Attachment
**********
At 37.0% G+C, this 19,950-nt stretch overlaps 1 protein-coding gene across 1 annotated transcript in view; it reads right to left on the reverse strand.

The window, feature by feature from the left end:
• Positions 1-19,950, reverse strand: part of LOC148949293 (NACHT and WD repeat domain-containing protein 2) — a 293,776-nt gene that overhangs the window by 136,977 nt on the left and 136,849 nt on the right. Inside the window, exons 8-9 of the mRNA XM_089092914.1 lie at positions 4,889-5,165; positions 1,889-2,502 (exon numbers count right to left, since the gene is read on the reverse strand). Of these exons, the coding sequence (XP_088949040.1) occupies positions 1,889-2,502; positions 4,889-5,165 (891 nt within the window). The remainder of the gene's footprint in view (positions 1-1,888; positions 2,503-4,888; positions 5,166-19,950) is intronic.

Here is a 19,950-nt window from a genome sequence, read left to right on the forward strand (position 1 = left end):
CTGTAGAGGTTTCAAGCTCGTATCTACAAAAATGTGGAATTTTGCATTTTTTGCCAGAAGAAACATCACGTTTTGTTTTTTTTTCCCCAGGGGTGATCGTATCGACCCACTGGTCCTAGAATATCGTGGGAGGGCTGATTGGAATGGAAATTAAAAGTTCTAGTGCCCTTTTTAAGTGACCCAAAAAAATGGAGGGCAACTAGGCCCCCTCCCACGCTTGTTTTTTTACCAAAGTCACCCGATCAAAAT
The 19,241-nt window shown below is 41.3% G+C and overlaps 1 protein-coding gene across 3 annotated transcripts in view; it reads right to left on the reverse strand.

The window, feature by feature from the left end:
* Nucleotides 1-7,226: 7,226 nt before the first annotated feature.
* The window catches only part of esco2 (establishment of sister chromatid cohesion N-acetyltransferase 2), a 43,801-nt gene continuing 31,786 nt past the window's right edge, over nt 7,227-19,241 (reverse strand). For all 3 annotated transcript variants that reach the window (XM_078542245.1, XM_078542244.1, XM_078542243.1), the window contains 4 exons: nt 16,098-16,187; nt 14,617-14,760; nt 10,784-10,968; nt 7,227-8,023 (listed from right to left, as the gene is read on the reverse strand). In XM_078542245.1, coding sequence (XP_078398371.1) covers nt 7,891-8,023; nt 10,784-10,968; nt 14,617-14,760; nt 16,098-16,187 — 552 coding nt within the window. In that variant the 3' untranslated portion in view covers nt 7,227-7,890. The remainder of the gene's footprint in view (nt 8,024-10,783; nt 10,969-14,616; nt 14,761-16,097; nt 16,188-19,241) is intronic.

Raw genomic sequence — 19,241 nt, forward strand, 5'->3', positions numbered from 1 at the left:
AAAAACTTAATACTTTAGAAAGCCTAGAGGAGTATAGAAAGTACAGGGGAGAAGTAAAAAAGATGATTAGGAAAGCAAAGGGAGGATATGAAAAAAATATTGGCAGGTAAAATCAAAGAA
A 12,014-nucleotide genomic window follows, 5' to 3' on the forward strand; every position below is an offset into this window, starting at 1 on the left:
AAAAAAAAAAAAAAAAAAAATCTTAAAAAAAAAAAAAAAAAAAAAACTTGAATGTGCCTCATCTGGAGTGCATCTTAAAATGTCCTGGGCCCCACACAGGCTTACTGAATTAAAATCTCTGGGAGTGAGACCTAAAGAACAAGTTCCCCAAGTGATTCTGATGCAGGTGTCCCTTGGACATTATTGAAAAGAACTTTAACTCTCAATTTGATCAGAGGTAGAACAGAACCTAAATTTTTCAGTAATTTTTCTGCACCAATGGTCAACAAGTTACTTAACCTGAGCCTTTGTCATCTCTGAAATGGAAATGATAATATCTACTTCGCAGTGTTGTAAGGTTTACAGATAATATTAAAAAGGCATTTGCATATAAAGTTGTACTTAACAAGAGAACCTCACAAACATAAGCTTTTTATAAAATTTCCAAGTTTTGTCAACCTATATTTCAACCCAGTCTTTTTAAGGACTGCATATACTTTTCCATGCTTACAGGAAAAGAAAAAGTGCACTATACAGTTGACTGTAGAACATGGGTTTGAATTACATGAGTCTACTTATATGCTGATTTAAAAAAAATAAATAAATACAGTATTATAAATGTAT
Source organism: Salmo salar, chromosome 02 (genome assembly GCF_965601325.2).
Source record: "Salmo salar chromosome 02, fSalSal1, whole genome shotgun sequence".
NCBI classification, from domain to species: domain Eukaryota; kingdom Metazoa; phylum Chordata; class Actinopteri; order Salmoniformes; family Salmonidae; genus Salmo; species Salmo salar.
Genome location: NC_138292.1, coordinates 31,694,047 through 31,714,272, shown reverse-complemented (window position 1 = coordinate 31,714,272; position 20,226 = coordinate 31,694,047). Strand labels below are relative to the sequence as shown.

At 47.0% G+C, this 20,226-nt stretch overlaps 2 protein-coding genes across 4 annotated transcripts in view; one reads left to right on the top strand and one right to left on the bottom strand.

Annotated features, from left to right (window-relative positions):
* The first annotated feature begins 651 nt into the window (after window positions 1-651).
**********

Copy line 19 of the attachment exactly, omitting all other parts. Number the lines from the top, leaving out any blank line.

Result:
Annotated features, from left to right (window-relative positions):